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Machine Guns, Mortars and Shoddy Bike Parts – an Armourer’s trade

Armourers in the New Zealand Army are highly skilled in the maintenance and repair of a wide variety of weapon systems used by our soldiers.

18 July, 2023

Joining fresh out of high school in 2012, Corporal Ash Peden thought the Army would be the perfect balance between getting a trade, keeping fit and doing something adventurous.

“I had a somewhat rural upbringing growing up in Kurow, North Otago, with a fair amount of hunting and shooting.

“I applied to be an Armourer as I could build on that passion I had handling firearms with the skills and knowledge to fix them.” 

As an Armourer Section Commander at 2nd/1st Battalion, Royal New Zealand Infantry Regiment in Burnham, a typical day for CPL Peden will include starting the day out with physical training, then into the workshop to assist in the management of the weapons section.

“The majority of the day-to-day work typically consists of repairing the vast array of weapons the Infantry train with. This can range from pistols and rifles up to mortars and grenade machine guns."

“On top of that there’s a fair amount of other support we provide too like delivering lessons on operator maintenance, giving technical advice to enhance training and supporting Infantry whenever they head out on field exercises,” he said.

An Armourer will work on a variety of equipment, starting with pistols and rifles and in time progressing to machine guns, mortars, and the weaponry on armoured fighting vehicles and artillery.

CPL Peden uses a torch to inspect a rifle in a room lined with green metal shelves, where rifles and accessories are stored.

CPL Ash Peden, Armourer in Burnham Military Camp.

CPL Peden said he enjoys being presented with technical challenges in his role that really gets him using the “top two inches” which will often lead to learning something new.

“Being an Armourer in the Army is a great trade, it’s a profession you won’t learn anywhere else."

“It often provides opportunities to get away to wherever the weapons are. Whether it’s supporting the combat trades on a field exercise, travelling overseas to the factory to learn about a new weapon system, or deploying on an operation.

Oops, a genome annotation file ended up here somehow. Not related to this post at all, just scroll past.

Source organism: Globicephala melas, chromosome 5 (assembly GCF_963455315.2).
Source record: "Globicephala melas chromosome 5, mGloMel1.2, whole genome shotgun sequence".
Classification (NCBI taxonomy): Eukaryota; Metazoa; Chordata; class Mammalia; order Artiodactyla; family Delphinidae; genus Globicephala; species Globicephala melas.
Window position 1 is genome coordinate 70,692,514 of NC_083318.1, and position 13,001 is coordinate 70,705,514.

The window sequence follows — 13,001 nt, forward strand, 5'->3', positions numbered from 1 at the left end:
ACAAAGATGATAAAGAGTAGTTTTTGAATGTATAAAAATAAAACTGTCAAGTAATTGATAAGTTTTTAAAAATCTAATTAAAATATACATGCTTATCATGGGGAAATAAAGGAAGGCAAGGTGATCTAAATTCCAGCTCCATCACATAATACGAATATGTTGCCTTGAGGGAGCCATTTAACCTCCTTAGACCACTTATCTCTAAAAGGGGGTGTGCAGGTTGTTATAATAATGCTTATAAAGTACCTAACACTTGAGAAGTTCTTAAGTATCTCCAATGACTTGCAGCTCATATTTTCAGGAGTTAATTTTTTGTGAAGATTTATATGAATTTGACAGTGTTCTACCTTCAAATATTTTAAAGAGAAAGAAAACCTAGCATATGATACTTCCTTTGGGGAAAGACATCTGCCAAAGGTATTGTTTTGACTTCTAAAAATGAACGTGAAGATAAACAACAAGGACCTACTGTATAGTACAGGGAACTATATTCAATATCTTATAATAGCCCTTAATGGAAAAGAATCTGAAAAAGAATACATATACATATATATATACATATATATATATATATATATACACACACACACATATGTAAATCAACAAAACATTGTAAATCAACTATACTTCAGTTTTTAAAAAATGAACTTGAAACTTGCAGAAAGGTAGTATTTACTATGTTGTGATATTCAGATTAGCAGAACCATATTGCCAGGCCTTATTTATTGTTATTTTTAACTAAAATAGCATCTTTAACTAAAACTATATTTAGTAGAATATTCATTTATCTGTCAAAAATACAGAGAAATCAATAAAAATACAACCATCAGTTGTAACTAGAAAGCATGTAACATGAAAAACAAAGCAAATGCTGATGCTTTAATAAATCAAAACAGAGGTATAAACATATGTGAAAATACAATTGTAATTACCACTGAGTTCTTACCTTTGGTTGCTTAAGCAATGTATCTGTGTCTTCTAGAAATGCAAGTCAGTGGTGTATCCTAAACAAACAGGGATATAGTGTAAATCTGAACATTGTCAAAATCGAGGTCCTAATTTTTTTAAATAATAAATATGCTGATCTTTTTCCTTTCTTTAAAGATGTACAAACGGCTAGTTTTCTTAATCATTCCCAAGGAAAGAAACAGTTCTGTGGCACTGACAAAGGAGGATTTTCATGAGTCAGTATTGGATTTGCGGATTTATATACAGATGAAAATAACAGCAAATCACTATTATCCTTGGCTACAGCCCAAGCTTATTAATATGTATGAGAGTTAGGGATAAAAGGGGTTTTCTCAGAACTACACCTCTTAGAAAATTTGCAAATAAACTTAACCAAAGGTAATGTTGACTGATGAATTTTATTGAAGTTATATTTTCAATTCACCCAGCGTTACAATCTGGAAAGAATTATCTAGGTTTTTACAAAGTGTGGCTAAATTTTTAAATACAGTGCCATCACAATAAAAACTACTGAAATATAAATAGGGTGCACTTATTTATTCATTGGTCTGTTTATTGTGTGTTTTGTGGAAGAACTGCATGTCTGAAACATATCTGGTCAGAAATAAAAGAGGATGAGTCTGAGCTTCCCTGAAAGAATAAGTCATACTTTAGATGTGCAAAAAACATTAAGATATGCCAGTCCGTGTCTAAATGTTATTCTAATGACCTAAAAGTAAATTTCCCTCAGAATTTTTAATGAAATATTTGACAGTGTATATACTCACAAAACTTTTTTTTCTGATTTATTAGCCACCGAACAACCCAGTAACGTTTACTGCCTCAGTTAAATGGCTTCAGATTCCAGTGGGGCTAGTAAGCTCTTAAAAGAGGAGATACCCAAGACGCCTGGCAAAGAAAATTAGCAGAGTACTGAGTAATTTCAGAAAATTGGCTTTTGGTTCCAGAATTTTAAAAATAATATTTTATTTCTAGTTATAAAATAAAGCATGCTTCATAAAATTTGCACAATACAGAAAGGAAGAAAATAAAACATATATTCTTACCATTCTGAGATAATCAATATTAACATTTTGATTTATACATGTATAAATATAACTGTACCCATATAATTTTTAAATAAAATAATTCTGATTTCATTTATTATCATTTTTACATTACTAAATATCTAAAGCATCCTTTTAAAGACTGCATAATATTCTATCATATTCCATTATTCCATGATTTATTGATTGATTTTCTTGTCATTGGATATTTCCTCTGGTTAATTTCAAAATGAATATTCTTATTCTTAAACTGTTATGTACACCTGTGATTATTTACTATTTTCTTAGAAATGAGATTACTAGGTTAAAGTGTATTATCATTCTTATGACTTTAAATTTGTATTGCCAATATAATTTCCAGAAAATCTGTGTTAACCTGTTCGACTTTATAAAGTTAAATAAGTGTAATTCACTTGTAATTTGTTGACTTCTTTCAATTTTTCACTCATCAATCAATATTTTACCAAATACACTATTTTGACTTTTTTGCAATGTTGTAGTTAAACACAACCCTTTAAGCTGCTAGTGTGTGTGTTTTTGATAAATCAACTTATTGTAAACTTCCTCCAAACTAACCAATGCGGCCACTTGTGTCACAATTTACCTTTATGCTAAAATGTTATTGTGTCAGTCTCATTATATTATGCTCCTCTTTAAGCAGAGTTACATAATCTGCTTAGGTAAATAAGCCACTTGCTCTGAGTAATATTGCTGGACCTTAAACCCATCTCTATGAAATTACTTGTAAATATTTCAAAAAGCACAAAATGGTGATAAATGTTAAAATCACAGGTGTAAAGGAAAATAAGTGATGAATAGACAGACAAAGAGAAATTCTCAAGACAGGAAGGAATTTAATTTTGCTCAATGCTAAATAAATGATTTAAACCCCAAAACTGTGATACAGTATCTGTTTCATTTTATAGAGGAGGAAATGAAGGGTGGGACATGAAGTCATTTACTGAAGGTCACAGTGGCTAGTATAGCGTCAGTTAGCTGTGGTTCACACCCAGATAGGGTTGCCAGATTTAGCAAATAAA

“We usually have something interesting going on,” he said.

He has been lucky enough to travel to the United States as part of the Factory Acceptance Testing team in 2018 and visited the Barrett Factory in Tennessee.

“We were there to learn about the two new sniper rifles the New Zealand Army had just purchased, and inspect them prior to being issued throughout the Army.

“That was a real highlight of my career so far.”

Armourers will provide maintenance support in multiple environments including in the workshop on base or as part of a forward repair group working from a mobile workshop deployed in the field. They also are deployed in a variety of overseas exercises and missions primarily in support of other units.

CPL Peden deployed to Iraq in 2019 on Operations Manawa, as an Armourer his primarily role was supporting the Kiwi contingent.

“On top of that I was assisting the Australian Army Armourers with servicing and repairs for their weapons and vehicles.

“We provided limited range support to the Iraqi Army Brigade we were training, assisting with the distribution of equipment, and most importantly providing maintenance and repairs to the fleet of bicycles the contingents were using to get around Camp Taji. Which was no small feat in an area full of dust, muck, debris, and shoddy bike parts.” 

He said his favourite weapon to fix would have to be the MAG 58 7.62mm Machine Gun.

“It is such a versatile weapon – it could be given to a section to patrol with, mounted to any vehicle or employed in sustained fire role to supress a target.

“I have been on many different exercises where the MAG 58 has been used, and it is often the workhorse of that exercise.”

Since joining the Army CPL Peden has gained National Certificates in Basic Engineering, Mechanical Engineering, Business (First Line Management), and Adult Education and Training. As well as multiple driver licence endorsements including the Bridge Engineering Self Supervision licence for bigger vehicles.

For more information on joining as an Electronics Technician in the NZ Army visit